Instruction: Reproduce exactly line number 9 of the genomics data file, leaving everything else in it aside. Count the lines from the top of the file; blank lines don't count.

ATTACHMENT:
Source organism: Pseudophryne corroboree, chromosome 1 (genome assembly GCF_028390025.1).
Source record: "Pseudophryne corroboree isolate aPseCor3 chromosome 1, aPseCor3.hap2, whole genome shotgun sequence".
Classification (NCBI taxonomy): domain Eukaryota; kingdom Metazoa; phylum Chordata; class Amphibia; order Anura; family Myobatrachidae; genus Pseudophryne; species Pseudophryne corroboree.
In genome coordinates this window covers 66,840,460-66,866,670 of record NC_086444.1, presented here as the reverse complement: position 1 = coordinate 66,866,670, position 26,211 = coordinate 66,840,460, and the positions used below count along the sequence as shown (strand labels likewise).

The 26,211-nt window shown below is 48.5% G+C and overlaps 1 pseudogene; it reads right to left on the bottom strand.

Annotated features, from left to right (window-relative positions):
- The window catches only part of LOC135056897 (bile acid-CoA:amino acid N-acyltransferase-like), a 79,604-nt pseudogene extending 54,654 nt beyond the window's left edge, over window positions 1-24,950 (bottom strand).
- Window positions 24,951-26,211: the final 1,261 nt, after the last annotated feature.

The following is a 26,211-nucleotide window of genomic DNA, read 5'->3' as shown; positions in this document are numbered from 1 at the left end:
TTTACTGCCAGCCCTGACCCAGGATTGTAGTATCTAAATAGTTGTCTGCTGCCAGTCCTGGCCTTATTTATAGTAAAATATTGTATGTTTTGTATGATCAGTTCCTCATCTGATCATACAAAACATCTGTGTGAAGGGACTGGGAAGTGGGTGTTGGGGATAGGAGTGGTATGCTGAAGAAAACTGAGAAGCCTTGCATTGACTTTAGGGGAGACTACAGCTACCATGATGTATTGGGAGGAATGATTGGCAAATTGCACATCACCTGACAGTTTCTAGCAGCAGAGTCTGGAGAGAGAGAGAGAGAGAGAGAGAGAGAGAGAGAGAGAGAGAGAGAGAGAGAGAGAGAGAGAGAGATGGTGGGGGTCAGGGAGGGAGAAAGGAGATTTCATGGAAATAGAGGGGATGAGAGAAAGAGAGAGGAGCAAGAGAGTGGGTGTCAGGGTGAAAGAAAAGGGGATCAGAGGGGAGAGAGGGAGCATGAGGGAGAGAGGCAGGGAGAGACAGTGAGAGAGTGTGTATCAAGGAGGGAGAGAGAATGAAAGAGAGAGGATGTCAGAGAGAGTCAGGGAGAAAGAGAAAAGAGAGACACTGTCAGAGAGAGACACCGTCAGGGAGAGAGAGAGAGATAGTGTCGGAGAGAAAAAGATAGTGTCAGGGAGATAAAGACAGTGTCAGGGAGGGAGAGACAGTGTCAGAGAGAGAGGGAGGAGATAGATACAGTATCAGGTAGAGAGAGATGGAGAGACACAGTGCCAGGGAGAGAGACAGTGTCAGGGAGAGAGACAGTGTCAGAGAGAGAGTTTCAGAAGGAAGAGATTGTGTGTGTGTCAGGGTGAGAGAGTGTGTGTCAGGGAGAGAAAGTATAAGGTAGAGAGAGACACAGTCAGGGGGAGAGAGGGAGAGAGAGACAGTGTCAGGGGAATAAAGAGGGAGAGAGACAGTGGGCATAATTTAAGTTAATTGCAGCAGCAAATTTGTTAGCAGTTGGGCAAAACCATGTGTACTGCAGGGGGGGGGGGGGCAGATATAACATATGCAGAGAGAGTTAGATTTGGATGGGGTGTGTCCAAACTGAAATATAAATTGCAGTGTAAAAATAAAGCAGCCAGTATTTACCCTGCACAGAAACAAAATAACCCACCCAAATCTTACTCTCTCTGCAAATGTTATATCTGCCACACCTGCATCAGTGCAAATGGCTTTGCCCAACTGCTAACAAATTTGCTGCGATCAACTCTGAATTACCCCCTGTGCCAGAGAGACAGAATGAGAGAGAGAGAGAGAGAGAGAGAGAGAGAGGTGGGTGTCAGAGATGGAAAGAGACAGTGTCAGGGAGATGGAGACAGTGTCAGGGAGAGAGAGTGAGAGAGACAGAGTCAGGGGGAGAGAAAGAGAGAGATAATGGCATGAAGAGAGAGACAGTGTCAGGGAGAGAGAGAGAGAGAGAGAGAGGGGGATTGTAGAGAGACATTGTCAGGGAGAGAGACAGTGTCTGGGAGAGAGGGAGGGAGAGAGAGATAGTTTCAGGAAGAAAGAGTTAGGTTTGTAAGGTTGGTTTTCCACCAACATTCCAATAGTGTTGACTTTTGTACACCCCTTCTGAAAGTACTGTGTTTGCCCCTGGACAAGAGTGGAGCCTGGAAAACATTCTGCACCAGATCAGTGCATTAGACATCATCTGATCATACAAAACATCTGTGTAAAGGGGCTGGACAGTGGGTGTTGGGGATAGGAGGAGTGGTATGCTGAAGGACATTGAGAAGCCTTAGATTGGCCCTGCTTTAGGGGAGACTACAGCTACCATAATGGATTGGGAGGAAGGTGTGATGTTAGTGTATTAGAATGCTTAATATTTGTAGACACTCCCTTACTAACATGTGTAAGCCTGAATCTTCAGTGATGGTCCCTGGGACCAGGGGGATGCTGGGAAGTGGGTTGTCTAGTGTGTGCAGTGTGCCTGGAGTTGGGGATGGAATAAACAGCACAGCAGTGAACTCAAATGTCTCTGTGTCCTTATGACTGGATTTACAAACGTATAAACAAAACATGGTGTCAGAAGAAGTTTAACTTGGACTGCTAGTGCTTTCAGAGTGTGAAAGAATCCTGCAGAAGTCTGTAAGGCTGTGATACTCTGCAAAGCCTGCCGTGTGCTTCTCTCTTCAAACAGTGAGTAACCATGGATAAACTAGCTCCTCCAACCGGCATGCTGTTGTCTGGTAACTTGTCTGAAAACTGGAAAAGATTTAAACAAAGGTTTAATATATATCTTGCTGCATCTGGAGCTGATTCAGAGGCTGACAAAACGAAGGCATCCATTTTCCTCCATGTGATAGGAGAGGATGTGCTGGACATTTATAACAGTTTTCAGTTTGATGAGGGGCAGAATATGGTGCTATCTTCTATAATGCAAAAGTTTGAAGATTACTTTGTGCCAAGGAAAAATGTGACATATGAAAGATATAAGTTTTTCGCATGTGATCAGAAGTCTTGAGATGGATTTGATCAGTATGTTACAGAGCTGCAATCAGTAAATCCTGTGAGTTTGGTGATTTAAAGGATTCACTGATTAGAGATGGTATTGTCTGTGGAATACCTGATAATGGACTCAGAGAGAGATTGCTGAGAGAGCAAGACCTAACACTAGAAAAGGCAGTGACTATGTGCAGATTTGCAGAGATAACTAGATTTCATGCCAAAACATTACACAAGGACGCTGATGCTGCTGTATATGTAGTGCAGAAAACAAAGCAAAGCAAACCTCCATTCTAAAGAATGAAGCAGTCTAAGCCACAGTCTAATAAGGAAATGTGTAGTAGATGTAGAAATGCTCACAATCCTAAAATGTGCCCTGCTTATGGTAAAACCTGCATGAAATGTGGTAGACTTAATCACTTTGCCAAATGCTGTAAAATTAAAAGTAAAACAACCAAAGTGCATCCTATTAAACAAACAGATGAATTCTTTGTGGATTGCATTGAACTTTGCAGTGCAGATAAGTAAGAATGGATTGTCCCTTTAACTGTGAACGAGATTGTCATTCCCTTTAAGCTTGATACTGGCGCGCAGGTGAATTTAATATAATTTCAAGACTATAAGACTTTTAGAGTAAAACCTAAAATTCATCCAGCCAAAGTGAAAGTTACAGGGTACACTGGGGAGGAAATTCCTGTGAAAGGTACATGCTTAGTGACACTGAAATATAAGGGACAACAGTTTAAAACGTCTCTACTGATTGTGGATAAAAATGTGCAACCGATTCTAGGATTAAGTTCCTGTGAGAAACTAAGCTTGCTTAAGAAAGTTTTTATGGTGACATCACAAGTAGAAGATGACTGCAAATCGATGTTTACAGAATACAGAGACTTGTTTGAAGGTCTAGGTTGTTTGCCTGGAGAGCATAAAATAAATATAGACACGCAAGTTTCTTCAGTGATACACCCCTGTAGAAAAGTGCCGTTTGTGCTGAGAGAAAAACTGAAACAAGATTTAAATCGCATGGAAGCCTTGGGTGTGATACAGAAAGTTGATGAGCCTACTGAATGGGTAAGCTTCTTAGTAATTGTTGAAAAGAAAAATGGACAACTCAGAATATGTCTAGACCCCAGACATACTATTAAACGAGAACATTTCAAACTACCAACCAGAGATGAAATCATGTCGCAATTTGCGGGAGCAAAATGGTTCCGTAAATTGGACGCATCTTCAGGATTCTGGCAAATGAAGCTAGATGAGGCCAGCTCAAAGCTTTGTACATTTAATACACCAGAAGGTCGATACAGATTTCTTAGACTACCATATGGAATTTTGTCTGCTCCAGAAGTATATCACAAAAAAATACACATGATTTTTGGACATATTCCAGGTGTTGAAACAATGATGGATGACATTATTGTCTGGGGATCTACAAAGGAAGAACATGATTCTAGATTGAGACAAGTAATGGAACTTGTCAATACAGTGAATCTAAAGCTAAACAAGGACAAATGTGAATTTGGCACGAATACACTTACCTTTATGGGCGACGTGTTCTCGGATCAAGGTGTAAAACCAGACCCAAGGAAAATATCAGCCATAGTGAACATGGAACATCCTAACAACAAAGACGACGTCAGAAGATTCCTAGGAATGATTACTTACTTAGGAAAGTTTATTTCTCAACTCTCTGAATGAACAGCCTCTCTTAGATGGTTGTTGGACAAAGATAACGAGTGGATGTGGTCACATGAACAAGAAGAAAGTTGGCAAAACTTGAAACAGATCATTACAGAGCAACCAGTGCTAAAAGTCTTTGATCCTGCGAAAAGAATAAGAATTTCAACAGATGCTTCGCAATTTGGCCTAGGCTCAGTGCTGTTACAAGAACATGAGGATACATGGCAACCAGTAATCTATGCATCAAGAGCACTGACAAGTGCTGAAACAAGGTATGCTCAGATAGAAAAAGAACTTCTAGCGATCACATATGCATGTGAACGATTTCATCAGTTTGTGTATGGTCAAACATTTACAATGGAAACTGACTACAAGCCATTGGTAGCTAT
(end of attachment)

The following is a 26,211-nucleotide window of genomic DNA, read 5'->3' as shown; positions in this document are numbered from 1 at the left end: